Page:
News Article Details

Head of state-run Achievement School District to step down

Commercial Appeal - 9/6/2017

Sept. 06--Malika Anderson is stepping down as head of the state-run Achievement School District.

The Tennessee Department of Education, which oversees the ASD, announced her departure in an email.

Anderson confirmed in a text message she will step down Sept. 30.

The education department's Deputy Commissioner and Chief Operations Officer Kathleen Airhart will step in as interim superintendent until the state completes a search for a new leader.

Anderson was the second superintendent of the district. She began with the ASD in 2012 and took over the helm in January 2016 following the departure of Chris Barbic.

The announcement from the state did not contain a reason for Anderson's resignation.

The news comes a week after the state district's high school results showed little to no growth on TNReady end-of-course tests.

The state created the ASD six years ago with the intent to take over and turn around the state's most poorly performing schools and, for the most part, outsource their operations to charter school networks. It continues to be controversial as the district now oversees more than 30 schools, most of which are in Memphis.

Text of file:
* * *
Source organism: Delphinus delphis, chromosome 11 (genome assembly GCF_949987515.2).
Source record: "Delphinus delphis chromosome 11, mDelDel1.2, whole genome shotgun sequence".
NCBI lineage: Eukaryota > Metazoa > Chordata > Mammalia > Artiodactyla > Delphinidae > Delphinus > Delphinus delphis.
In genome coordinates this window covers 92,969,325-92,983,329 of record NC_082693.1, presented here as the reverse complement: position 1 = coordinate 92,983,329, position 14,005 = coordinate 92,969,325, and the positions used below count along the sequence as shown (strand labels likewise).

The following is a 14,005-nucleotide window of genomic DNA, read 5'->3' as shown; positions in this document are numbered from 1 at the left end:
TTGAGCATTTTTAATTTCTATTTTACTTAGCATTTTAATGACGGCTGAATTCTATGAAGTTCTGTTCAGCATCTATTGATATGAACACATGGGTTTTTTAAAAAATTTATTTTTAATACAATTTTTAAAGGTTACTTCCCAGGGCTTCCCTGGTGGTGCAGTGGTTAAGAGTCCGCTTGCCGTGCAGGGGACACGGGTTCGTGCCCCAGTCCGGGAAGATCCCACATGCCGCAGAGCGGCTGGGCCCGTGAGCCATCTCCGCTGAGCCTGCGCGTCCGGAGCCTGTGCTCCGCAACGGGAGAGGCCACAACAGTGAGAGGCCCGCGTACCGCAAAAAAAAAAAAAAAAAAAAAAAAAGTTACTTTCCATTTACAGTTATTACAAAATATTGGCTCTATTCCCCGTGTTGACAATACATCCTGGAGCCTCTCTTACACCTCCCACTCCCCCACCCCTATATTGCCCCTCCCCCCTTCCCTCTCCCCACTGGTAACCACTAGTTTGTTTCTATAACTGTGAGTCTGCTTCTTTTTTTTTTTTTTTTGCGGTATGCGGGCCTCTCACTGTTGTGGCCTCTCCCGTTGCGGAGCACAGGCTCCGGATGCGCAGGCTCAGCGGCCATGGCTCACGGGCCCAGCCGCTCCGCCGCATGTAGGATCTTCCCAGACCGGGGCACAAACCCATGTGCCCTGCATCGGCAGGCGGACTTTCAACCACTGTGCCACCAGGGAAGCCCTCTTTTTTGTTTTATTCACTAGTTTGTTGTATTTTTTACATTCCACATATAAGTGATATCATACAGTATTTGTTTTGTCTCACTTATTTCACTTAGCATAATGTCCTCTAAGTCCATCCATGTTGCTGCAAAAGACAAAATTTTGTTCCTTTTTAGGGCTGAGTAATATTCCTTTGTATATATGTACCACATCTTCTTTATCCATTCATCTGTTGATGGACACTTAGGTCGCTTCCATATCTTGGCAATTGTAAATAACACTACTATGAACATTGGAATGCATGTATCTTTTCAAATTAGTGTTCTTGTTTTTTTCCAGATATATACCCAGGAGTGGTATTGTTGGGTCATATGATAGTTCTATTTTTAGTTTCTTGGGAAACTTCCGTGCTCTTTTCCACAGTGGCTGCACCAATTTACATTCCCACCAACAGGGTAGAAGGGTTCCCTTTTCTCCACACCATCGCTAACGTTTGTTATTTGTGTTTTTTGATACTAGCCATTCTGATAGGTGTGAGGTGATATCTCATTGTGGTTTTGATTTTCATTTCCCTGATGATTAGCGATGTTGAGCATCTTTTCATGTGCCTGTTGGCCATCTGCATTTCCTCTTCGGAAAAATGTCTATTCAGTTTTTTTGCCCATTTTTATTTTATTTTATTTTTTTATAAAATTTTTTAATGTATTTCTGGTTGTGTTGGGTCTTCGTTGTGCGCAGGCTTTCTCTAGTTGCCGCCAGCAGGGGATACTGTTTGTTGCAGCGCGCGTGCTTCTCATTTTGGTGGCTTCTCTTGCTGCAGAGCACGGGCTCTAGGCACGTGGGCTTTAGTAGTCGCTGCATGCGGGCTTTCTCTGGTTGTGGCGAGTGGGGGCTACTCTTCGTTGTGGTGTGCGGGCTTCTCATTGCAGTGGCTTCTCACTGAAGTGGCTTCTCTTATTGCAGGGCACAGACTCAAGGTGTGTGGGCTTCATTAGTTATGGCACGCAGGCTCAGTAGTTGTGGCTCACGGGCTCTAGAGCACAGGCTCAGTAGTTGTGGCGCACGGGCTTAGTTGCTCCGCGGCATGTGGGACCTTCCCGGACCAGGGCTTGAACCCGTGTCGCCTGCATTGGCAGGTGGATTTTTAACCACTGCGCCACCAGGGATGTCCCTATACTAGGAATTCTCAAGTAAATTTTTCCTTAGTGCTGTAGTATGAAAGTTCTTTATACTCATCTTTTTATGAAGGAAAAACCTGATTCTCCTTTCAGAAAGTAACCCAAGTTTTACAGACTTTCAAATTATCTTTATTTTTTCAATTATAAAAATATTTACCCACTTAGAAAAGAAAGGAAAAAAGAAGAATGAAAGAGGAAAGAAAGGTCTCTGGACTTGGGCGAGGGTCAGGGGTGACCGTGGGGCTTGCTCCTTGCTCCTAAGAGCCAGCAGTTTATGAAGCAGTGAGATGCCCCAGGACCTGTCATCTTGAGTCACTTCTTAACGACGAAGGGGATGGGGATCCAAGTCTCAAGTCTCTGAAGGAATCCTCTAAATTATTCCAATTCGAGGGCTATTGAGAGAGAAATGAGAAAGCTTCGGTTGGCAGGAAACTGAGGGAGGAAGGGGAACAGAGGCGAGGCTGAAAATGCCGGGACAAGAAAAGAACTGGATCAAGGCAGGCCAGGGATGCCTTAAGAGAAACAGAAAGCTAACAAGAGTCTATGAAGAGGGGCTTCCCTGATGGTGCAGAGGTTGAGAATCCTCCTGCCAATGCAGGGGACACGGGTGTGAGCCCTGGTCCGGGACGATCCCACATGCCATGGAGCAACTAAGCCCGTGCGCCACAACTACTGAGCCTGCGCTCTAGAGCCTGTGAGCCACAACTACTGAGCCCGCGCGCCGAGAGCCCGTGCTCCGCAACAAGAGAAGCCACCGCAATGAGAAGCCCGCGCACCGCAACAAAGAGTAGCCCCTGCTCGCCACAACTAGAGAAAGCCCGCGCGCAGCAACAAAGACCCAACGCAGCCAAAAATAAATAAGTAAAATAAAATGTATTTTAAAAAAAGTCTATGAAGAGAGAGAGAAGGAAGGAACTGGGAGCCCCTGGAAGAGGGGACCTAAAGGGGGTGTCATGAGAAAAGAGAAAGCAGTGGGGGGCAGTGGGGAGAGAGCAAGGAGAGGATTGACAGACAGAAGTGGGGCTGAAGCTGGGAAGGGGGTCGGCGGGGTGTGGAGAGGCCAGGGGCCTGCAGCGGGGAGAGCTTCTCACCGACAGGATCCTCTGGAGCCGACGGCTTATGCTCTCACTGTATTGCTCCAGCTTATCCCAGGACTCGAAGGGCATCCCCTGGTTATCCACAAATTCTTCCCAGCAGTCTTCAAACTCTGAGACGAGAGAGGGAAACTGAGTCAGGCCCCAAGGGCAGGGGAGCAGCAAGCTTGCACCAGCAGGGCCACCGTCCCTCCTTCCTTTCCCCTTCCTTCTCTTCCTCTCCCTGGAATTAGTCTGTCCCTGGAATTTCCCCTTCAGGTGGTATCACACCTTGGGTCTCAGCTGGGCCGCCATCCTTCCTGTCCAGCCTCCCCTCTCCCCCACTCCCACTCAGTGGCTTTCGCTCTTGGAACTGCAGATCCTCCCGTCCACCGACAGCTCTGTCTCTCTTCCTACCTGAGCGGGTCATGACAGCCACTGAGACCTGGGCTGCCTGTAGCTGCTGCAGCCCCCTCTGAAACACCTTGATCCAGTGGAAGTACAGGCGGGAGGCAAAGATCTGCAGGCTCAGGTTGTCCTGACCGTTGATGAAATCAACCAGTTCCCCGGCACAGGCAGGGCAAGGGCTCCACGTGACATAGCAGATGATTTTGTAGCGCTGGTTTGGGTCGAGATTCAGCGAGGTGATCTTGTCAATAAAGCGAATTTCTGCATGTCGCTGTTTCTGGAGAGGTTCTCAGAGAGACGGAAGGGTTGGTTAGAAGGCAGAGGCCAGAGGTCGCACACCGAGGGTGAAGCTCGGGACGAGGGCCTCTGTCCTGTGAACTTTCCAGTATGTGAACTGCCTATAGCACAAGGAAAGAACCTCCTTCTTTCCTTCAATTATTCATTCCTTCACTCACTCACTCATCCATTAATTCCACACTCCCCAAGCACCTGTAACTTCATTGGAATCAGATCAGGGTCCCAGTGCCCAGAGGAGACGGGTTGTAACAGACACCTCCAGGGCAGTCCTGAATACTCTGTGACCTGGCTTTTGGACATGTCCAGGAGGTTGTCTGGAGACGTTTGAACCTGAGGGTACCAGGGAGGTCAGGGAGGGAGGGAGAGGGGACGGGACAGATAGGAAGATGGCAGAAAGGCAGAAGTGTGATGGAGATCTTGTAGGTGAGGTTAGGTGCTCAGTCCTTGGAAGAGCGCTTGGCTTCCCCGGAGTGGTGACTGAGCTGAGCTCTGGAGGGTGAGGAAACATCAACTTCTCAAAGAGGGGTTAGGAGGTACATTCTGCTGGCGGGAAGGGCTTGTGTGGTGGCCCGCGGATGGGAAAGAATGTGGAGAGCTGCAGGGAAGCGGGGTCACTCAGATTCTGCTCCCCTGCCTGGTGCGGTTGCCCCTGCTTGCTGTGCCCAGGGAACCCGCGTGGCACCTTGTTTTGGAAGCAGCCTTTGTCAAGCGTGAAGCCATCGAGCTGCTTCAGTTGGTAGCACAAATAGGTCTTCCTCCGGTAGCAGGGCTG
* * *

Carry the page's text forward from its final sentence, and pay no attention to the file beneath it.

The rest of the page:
Shelby County leaders have long pushed back against the ASD, calling for more local control to school improvement efforts.

Despite the controversy, the state solidified the role of the ASD in its effort to turn around schools by making it part of its plan to comply with the new federal education law, the Every Student Succeeds Act. The U.S. Department of Education approved Tennessee's plan just last week.

"The ASD remains critical to our work as a state to improve students' performance, especially in our Priority schools, and this is an ideal time to transition to a new leader of the district as we move into a new phase with the implementation of our ESSA plan," Education Commissioner Candice McQueen said in the emailed announcement. "Superintendent Anderson has embraced all students' full potential and has worked diligently to change outcomes and beliefs in our students' capabilities, and we will seek to build on that vision as we move forward."

Airhart has been in her role at the education department since 2012 and was previously superintendent in Putnam County. She was the Tennessee Superintendent of the Year in 2011.

Reach Jennifer Pignolet at or on Twitter @JenPignolet.


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